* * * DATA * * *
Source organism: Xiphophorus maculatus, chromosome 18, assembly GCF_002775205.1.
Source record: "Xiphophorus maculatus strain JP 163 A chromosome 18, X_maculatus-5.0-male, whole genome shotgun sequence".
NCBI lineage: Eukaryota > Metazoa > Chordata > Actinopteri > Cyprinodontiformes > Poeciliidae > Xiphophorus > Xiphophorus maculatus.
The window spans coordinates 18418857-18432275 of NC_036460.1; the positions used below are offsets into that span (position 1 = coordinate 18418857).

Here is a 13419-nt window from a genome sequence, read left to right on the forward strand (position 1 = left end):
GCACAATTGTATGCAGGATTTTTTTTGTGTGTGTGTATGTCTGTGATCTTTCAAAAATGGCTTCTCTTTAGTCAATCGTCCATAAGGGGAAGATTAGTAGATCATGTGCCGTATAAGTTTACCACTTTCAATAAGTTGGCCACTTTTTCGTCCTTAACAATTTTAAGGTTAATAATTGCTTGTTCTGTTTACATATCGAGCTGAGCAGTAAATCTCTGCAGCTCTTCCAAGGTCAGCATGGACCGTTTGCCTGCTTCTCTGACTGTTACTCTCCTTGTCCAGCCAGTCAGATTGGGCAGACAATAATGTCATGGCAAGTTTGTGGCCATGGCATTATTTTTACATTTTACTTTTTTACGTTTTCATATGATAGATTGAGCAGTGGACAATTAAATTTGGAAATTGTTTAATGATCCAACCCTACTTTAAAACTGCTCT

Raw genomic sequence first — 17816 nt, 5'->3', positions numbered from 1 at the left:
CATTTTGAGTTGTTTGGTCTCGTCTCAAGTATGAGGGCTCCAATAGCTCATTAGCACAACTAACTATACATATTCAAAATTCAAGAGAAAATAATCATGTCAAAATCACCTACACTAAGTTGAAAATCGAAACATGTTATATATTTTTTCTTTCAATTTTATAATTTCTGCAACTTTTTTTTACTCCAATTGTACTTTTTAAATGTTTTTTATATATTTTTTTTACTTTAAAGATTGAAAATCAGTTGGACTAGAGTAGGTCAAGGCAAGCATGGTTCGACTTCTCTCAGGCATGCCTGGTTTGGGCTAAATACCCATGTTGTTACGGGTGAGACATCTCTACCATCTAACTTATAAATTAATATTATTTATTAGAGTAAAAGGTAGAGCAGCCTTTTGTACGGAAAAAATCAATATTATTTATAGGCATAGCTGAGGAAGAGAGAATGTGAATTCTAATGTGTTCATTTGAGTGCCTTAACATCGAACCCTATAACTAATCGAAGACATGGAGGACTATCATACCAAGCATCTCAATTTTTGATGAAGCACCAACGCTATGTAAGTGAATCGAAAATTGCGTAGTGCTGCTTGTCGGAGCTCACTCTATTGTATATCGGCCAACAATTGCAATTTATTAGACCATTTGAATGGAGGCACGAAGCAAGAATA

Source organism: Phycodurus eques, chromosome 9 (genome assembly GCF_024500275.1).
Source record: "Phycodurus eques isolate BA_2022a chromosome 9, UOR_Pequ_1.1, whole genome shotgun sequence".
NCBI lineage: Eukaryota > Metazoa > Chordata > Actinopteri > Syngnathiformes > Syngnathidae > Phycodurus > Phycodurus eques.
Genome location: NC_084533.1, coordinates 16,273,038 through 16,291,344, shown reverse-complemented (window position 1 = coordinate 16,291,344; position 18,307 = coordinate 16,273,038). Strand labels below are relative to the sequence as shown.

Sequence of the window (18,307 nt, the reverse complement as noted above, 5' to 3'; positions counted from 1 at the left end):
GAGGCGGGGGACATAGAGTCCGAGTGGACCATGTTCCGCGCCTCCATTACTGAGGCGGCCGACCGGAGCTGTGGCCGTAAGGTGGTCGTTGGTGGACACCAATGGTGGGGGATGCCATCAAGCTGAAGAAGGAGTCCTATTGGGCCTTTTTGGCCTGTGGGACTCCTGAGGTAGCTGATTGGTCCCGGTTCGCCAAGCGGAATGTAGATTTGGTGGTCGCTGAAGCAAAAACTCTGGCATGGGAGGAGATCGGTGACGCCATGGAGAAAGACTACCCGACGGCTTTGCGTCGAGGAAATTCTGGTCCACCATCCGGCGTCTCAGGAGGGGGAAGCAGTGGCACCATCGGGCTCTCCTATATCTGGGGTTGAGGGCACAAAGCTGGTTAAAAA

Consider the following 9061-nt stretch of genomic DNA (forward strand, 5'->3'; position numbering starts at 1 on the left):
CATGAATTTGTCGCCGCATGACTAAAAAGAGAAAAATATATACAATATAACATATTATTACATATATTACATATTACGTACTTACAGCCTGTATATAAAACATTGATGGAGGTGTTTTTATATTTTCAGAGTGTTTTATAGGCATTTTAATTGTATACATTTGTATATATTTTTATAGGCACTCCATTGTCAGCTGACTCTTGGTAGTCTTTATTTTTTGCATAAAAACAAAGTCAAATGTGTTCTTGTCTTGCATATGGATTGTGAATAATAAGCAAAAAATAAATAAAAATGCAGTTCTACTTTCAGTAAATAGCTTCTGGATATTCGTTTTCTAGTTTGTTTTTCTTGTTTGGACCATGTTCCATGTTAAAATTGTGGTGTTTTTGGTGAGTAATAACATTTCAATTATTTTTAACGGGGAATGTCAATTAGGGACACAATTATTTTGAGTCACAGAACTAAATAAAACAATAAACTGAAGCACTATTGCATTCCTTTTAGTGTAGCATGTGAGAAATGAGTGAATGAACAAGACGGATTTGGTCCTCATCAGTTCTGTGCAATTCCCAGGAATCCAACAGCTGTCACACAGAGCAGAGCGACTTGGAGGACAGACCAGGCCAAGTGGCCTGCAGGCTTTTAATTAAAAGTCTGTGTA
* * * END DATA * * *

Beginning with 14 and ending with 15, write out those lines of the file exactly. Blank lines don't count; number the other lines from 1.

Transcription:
GAGGCGGGGGACATAGAGTCCGAGTGGACCATGTTCCGCGCCTCCATTACTGAGGCGGCCGACCGGAGCTGTGGCCGTAAGGTGGTCGTTGGTGGACACCAATGGTGGGGGATGCCATCAAGCTGAAGAAGGAGTCCTATTGGGCCTTTTTGGCCTGTGGGACTCCTGAGGTAGCTGATTGGTCCCGGTTCGCCAAGCGGAATGTAGATTTGGTGGTCGCTGAAGCAAAAACTCTGGCATGGGAGGAGATCGGTGACGCCATGGAGAAAGACTACCCGACGGCTTTGCGTCGAGGAAATTCTGGTCCACCATCCGGCGTCTCAGGAGGGGGAAGCAGTGGCACCATCGGGCTCTCCTATATCTGGGGTTGAGGGCACAAAGCTGGTTAAAAA

Consider the following 9061-nt stretch of genomic DNA (forward strand, 5'->3'; position numbering starts at 1 on the left):